Nurses are often the healthcare providers with the most contact with patients, and patients often view nurses as the most approachable, according to Professor Maria Brann, an expert in health communication at Indiana University-Purdue University in Indianapolis. That means nurses are more likely to encounter patients spreading misinformation, giving them a special opportunity to intervene.

“Nurses have always stood up for patients, but this pandemic has affected them much more,” Brann said. “It can definitely take its toll. This is not necessarily what they signed up for. “

In some cases, it is nurses and other healthcare workers who spread misinformation. And many nurses say they find falsehoods about the coronavirus vaccine in their own families.

For Brenda Olmos, 31, a nurse practitioner in Austin, Texas, who focuses on a population of geriatric and Hispanic patients, it was a no-brainer to get the vaccine. But first she had to argue with her parents, who had heard unsubstantiated claims that the injection would cause infertility. and Bell’s palsy on television shows in Spanish.

Olmos eventually convinced her parents to get vaccinated as well, but she is concerned about vaccinations in her community.

When he recently came across an elderly patient with cancerous tumors, Olmos knew that the growths had taken years to develop. But the adult sons of the man who had recently been vaccinated insisted the two were related.

“To them, it just seemed like a coincidence,” Olmos said. “I just wanted them not to be at fault.”

Olmos said the real problem with misinformation isn’t just bad actors spreading lies, it’s people who believe false claims because they’re not as comfortable navigating often complex medical findings.

“Low health literacy is the real pandemic,” he said. “As healthcare providers, we have a duty to deliver information in a way that is acceptable and easy to understand, so that people don’t consume misinformation because they can’t digest the real data.”

When Texas Gov. Greg Abbott lifted the state mask mandate This month, against the guidance of many scientists, Nurse Practitioner Guillermo Carnegie called the decision “spit in the face.”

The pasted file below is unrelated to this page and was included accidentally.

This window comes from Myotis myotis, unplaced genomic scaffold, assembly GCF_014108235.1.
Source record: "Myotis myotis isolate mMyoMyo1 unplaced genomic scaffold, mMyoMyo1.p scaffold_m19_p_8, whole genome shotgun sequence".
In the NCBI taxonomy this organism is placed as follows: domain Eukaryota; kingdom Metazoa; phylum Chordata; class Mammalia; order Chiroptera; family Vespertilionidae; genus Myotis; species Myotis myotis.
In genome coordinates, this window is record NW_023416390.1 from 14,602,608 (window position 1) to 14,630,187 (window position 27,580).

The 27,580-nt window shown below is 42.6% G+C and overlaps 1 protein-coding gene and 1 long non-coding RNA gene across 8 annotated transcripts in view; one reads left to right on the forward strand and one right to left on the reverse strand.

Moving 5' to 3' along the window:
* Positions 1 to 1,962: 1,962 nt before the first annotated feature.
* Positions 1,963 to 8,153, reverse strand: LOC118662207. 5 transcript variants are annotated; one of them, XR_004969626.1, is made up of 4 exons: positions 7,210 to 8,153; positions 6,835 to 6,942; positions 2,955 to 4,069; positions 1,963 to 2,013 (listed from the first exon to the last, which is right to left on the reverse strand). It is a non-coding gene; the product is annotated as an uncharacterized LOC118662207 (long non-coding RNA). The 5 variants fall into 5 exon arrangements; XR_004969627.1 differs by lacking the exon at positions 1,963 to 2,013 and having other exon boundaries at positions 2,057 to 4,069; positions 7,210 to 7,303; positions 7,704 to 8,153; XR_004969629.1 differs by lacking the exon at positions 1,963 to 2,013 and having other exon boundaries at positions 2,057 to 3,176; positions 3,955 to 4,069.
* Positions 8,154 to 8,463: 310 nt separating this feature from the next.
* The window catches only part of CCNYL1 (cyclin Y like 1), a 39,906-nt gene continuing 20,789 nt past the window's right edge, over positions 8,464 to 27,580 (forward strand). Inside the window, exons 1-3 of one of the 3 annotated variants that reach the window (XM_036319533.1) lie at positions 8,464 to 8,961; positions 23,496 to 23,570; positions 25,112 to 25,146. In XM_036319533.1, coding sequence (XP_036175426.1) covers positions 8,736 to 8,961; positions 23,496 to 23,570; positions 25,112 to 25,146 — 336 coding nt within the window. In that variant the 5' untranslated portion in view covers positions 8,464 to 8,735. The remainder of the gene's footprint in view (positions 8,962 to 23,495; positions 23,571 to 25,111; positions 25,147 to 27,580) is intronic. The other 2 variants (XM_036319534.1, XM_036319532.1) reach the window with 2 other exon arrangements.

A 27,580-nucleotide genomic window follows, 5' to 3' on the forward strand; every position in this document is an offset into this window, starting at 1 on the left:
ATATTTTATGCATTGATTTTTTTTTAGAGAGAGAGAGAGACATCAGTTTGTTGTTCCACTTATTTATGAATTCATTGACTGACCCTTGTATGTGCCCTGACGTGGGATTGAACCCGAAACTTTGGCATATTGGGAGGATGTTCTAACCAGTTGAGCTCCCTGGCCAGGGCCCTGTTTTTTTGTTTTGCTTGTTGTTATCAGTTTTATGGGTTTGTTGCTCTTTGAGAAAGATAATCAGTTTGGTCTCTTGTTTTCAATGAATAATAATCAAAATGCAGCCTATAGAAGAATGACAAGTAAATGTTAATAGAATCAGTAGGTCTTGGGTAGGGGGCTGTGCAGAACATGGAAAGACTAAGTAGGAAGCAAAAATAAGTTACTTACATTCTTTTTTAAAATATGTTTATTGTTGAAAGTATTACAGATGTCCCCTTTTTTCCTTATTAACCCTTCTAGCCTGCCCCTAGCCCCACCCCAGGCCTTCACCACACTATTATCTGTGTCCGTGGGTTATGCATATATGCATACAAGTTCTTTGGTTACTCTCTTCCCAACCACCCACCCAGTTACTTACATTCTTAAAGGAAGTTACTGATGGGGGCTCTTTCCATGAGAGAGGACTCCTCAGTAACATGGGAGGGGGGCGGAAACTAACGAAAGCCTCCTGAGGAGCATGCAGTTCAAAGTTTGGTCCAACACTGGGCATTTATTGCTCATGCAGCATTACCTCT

“I was upset,” said Carnegie, 34, of Temple, Texas. “This governor, and different people, they act like, ‘Oh, we are proud of our front-line workers, we support them.’ But then they do something like that, and that weighs heavily on the medical field. “

Brian Southwell, who started a program at Duke University School of Medicine to train medical professionals on how to talk to misinformed patients, said providers need to see patient trust as an opportunity.

“That patient trusts you enough to give him that information,” Southwell said. “And that’s a good thing, even if you don’t agree.”

He said medical workers should resist going into “academic argumentation mode” and instead find out why patients have certain beliefs and whether they might be open to other ideas.

That act of listening is imperative to building trust, according to Dr. Seema Yasmin, a physician, journalist and professor at Stanford University who studies medical misinformation.

“Put down your pen, put down your notebook and listen,” Yasmin said.

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Associated Press journalist John Leicester in Le Pecq, France, contributed to this report.

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More PA Coverage of the First Year of the Pandemic: Pandemic: One Year